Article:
Tag Archives: transportation

Suez Canal Transit Panorama Views

+ Back to Sea with Suez Canal Panorama views +

I enjoy building panorama views especially when space and time is compressed, warped and otherwise manipulated and bent – whether by scissors and glue, my olden panorama film camera(s) – both 35mm and APS, or the fancy feature on the common pocket robot cameras (as in the case of this series).

Anyhow, as such, i made some panoramas views in the Suez Canal – to go along with Suez Canal Dossier and Musings – which make for pleasing immersive views. Click to embiggen

Consider this bundle for your amusement and/or remixing – some showing magnificent desolation of desert, others town on the banks, and other catching ships and the accruements on the vessel on which i transited.

PS One or two of these may be cropped rather than panorama as i used a load for header images on this web archive and can’t quite remember what and which so carry on accordingly. 

PS my classic Fuji Panorama 35mm camera, bought from close-out bin at TOPOS dept store in Tottori Japan, 1993 for ¥3000 (still have receipt) Alas the winder broke (salt-water damage in Guam) but still have the artifact.

Suez Canal Transit Dossier and Musings

Queen Mary ahead in the mist – the ships make caravans with cruisers / liners in front of containers and fuelers

+ Suez Transit Dossier and Musings +

If i was crafty and timely, woulda shared these snaps a few weeks when Ever Given was blocking up the flow of the Suez Canal (yeah you saw this…) i had/have a lot to say about it all and well, lot of more important things to do (nursery school!) so just didn’t get to it, but today is now, so: 

up early to note the transit – takes most of a day to work through / and yes the desert is chilly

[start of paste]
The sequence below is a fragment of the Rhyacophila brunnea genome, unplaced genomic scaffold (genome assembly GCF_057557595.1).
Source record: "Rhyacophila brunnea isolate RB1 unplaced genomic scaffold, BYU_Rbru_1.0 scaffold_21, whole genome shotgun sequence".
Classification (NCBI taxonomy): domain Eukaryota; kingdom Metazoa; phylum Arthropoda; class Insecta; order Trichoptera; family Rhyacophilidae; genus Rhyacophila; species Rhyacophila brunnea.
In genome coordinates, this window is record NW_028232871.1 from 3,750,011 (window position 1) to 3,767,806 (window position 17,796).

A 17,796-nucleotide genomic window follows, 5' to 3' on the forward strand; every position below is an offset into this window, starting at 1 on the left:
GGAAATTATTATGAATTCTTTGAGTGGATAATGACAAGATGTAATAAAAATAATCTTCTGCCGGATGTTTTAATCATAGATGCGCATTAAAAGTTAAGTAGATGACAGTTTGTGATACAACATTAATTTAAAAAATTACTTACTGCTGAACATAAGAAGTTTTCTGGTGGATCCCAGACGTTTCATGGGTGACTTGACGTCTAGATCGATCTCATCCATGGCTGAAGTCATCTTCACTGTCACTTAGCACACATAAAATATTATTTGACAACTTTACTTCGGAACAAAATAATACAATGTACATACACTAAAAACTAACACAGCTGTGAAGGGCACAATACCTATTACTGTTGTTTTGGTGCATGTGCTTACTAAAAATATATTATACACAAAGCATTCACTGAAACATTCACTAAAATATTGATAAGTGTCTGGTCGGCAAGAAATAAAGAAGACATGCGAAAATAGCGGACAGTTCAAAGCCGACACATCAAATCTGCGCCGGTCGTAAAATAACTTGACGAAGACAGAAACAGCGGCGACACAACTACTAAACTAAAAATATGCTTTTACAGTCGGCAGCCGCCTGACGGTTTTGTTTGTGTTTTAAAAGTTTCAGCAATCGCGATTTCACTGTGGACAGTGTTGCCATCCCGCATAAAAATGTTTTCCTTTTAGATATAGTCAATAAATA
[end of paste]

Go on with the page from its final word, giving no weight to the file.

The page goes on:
Quick annotations:

  • Suez isn’t “squared off” with tidy concrete walls and locks
  • Was dug mostly by hand/buckets
  • Ships assemble caravans at either end and go very slow
  • Winds are weird (really) which makes mishaps not shocking and coordination important.
  • Don’t start with the Egyptian pilots!

Let’s begin our transit in the “staging area”… (note captions and annotations)

Ships assemble at anchor in Gulf Suez at tip of Red Sea (see also Gulf of Aqaba) and then are organized into caravans / quite enjoyed the sound the anchor chain dropping and reeling back up

Local Traffic amongst the behemoths 

Importantly, the canal is active with local ferries darting back and forth between lumbering giants. The sides are so close you can wave to folks (of course i did) and the ships in-front/behind are also so close and don’t have brakes.

Ferries time departures to slip between the ships, looking like likely collisions and almost comical variations in scale
Ferry loading up (i think East Qantara Ferryboat or the West Qantara Ferry – regardless, wave hello (they did)

Continue reading Suez Canal Transit Dossier and Musings

Memento: Dad’s #Expo86 passport

After my dad Lorne H Olson passed and we sorted through his papers, I took custody of a few various pieces of paper ephemera to document and curate as is my custom.

I’ve share a few bits and pieces from his life and next up (since today in anniversary of opening) is his passport for Expo 86, the worlds fair that was a *big deal* in Vancouver.

As it goes, I have kind of mixed feelings and memories about this as my parents had recently separated, I ended up in Utah with Mom but got a Volkswagen bus and returned for a summer of hijinks with my pals.

I recall two of my younger brothers had season passes and more visits for sure (perhaps they’ll chime in), and also recall that with my older brother, we had been at inaugural concerts the fancy new domed BC Place (Bowie, Gabriel, Tubes + Guess Who at a BC Lions game) – I had adventures skateboarding around the new stadium, rode the Skytrain (ALRT) from New West (before Surrey extension, rambled around geodesic dome Science world… {From when I was about 12-3 in Whalley, I started skipping school and heading downtown to spend my paper route money on records at Odyssey Imports, Collector’s RPM and other record shops on Seymour and Granvilles St. what not… But I digress…}

Continue reading Memento: Dad’s #Expo86 passport

Noticed: Kei-trucks at the cottage (+ couple more)

Perhaps more rare than Sasquatch, a Kei-truck that is *not* white {or every once in a while silver, or occasionally black…} Look at this earthen brown beauty! And with a little bit of an extended cab as well. Such luxury! Spotted in our front yard in front of the blossoming ume tree in the midst of construction. Want to buy one for Ryoko’s birthday #romantic